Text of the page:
Today we were lucky enough to get our hands on some fresh English asparagus, late this year, but as welcome as ever. The issue now is how big a helping? Another one is that the price is going up steadily, year by year, and more than inflation. So do we keep up our consumption in parallel with past years or do we economise?
An alternative is that rather than buying local produce to seek out the less costly alternatives flown in for very distant parts as part of bulk cargo and then distributed through depots where it is washed and packaged. However, it is not as good and moreover some comes from soils becoming degraded year by year.
The local produce is from suppliers who operate much closer to the margin and who are vulnerable to any significant adverse variation in their financial situation. They are not the sort of people who can find credit easily to tide them over.
The computer driven centralised financial management systems used by banks and others are not geared to this kind of operation and are less favourably looked at because the returns and margins demanded by them are often unaffordable by the small independent supplier.
Locally, we now seem to be becoming close to a situation where the number of local and regional suppliers and their network depends on a certain kind of customer with either the time or the resources or the will to make the effort to engage with this kind of retail activity.
For the big supermarket chains around people like us are of little account because we are a minority, variable, possibly ageing and one only just worth while providing stock for. The evidence for this is on the shelves. You have to hunt around for the specialist produce and the choice is limited.
At present we cannot be certain what the overall financial situation and its impact will be in the short term. It is difficult to believe all the spin and chatter about how this or that might grow or this or that monetary wheeze will bring back prosperity. What is happening at the margins suggests otherwise.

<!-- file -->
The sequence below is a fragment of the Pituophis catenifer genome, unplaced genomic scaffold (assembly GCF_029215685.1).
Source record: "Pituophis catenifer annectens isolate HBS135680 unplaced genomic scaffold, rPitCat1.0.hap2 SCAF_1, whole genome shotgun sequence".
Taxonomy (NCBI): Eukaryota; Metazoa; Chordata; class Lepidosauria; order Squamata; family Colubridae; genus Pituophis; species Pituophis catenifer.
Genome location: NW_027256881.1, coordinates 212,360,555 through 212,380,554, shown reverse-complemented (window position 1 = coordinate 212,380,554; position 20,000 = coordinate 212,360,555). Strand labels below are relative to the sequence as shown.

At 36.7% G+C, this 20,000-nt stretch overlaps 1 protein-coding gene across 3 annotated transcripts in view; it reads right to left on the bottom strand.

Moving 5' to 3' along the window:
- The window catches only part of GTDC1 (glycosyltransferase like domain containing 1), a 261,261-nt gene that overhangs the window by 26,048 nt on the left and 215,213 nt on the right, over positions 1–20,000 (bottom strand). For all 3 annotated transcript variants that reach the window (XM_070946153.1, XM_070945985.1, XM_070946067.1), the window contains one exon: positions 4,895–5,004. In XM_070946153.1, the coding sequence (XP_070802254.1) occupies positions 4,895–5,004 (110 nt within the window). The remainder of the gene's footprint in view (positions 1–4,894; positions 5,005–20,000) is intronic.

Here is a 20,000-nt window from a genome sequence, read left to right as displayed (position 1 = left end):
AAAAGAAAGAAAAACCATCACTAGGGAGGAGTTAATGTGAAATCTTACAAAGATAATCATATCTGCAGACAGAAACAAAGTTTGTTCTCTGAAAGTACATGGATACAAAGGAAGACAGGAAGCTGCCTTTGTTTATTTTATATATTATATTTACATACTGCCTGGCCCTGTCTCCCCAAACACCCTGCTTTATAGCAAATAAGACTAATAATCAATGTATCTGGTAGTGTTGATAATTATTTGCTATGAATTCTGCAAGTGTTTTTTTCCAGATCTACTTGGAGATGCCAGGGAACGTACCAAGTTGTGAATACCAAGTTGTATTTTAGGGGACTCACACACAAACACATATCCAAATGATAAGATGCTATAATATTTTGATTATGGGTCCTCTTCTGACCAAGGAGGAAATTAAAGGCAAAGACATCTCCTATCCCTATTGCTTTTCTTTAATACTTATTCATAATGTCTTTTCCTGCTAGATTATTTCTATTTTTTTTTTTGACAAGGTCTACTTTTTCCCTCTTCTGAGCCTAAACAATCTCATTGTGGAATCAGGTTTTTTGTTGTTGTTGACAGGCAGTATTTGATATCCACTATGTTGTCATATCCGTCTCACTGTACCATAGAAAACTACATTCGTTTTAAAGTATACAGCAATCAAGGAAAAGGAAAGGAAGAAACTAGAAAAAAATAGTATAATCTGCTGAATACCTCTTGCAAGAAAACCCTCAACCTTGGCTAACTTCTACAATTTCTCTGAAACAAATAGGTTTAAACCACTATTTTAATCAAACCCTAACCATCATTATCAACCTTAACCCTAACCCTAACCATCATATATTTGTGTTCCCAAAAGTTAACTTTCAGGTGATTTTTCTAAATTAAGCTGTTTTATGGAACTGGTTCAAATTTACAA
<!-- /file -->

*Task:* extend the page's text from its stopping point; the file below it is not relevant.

Looking back over decades it seems to be that the reality is that people in the middling and middle to low groups, a very large proportion of the population are facing shrinking real incomes, the inability to save, scant returns on any saving and taxation take that is creeping up in effect and down the income scales.
In terms of employment while there may be more people now in jobs, they are not the same as jobs in the past. Also the recent employment legislation and the rest means that for any small operator it is madness to offer regular employment in the terms of former decades. The larger employers now work on a different basis for the most part.
So if for those in work and perhaps at levels of income that are theoretically more comfortable the future is far less secure, a job change is always on the horizon or nearer and how far the money might or will go is very uncertain, what will they be doing?
Food in the past was once one of the major parts of outlay. For a time it became less and with more choice and availability. What happens if the food costs go up more than incomes or inflation and both this consumption and other expenditure has to be adjusted? We are being warned that generally that food prices are set to rise steadily in the future.
The picture above is “The Gleaners” by Millet; Grandma had a copy in her living room. As a young housewife she had to contend with a family food budget that amounted to around forty percent of the household income. There wasn’t much left for either luxuries or conspicuous consumption.
Each spear of our asparagus cost close to 20 pence each. There was a time when I could buy a three course meal in an ABC restaurant in
for less than that. London